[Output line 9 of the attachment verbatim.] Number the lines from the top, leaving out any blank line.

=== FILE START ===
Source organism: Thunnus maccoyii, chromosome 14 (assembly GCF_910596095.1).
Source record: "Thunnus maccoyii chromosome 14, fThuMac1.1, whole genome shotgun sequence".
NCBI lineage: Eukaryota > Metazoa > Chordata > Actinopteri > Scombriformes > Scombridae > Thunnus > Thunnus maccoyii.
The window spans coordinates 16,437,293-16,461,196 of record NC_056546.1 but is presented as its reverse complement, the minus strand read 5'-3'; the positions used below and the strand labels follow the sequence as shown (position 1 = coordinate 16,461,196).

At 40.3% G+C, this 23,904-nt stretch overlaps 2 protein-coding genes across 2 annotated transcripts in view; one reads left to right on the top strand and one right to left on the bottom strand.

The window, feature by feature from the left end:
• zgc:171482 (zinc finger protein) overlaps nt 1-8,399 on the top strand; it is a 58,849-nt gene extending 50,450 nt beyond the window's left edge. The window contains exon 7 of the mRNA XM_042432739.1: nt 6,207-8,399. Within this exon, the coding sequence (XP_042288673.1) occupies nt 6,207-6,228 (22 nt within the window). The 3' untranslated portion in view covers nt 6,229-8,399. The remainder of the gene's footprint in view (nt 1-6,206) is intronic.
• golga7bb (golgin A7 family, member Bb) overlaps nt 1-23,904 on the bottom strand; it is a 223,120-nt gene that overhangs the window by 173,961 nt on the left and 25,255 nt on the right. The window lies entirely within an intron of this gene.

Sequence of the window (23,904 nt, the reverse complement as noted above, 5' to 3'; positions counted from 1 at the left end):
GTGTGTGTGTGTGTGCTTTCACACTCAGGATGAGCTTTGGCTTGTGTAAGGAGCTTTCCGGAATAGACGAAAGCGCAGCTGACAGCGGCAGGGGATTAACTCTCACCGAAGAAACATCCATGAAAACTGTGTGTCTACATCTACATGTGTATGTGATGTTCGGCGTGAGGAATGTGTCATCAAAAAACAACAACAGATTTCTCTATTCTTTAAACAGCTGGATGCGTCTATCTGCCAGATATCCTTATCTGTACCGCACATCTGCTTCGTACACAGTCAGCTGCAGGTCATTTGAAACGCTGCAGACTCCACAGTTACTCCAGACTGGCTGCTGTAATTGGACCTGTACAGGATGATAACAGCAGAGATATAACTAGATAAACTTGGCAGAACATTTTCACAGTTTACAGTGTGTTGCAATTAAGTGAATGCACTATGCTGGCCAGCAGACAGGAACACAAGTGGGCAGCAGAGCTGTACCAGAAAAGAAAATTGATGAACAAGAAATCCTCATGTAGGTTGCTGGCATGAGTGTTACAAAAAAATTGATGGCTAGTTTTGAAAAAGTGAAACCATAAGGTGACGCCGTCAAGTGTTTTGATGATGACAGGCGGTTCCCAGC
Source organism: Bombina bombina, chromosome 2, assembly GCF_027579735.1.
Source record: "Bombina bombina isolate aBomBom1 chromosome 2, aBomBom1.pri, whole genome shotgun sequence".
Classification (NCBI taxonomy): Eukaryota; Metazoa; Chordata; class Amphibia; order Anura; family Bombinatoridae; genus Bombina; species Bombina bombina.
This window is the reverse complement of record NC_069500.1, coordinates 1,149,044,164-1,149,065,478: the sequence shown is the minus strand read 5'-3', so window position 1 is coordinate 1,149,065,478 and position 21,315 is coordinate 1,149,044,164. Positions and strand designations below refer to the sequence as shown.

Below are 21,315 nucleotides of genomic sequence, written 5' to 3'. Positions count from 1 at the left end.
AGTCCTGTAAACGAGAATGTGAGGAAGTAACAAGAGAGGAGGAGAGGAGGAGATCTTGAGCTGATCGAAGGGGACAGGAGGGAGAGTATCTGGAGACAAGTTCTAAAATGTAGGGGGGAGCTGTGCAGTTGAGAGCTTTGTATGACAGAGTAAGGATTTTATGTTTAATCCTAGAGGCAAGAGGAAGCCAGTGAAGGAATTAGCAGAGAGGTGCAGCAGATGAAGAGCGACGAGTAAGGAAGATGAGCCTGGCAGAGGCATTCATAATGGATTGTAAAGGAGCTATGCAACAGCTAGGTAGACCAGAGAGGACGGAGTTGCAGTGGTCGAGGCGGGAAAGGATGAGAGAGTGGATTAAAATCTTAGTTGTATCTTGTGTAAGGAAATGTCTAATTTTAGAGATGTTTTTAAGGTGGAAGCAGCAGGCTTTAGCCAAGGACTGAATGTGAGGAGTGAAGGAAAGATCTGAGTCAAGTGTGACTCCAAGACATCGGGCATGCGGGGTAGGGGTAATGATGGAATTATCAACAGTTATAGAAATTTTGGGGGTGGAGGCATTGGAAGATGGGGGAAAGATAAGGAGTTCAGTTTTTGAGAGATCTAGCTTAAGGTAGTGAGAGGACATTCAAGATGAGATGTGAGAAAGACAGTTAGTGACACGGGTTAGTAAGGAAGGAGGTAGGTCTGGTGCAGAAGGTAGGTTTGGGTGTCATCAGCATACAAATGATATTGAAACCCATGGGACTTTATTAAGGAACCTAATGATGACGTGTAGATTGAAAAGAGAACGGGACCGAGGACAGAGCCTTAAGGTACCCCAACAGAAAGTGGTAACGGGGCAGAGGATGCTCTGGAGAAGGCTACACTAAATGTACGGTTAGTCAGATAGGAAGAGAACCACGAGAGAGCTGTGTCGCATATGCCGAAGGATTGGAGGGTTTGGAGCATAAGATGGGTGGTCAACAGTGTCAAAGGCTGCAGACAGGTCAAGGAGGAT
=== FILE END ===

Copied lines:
Sequence of the window (23,904 nt, the reverse complement as noted above, 5' to 3'; positions counted from 1 at the left end):